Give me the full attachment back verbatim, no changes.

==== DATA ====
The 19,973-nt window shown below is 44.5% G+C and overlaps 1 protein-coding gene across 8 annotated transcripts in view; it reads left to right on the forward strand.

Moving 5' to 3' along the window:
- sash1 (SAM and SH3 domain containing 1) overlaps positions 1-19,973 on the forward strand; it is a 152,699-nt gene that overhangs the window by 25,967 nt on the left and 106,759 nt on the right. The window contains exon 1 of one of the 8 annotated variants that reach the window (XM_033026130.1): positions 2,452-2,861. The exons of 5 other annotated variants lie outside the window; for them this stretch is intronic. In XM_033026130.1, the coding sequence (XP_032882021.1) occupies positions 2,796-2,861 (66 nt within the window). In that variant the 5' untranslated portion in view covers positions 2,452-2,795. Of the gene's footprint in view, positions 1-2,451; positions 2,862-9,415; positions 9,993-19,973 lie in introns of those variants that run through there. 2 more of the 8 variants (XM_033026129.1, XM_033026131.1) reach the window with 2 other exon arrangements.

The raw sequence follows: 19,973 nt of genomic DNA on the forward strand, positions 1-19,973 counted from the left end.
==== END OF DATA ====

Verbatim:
The 19,973-nt window shown below is 44.5% G+C and overlaps 1 protein-coding gene across 8 annotated transcripts in view; it reads left to right on the forward strand.

Moving 5' to 3' along the window:
- sash1 (SAM and SH3 domain containing 1) overlaps positions 1-19,973 on the forward strand; it is a 152,699-nt gene that overhangs the window by 25,967 nt on the left and 106,759 nt on the right. The window contains exon 1 of one of the 8 annotated variants that reach the window (XM_033026130.1): positions 2,452-2,861. The exons of 5 other annotated variants lie outside the window; for them this stretch is intronic. In XM_033026130.1, the coding sequence (XP_032882021.1) occupies positions 2,796-2,861 (66 nt within the window). In that variant the 5' untranslated portion in view covers positions 2,452-2,795. Of the gene's footprint in view, positions 1-2,451; positions 2,862-9,415; positions 9,993-19,973 lie in introns of those variants that run through there. 2 more of the 8 variants (XM_033026129.1, XM_033026131.1) reach the window with 2 other exon arrangements.

The raw sequence follows: 19,973 nt of genomic DNA on the forward strand, positions 1-19,973 counted from the left end.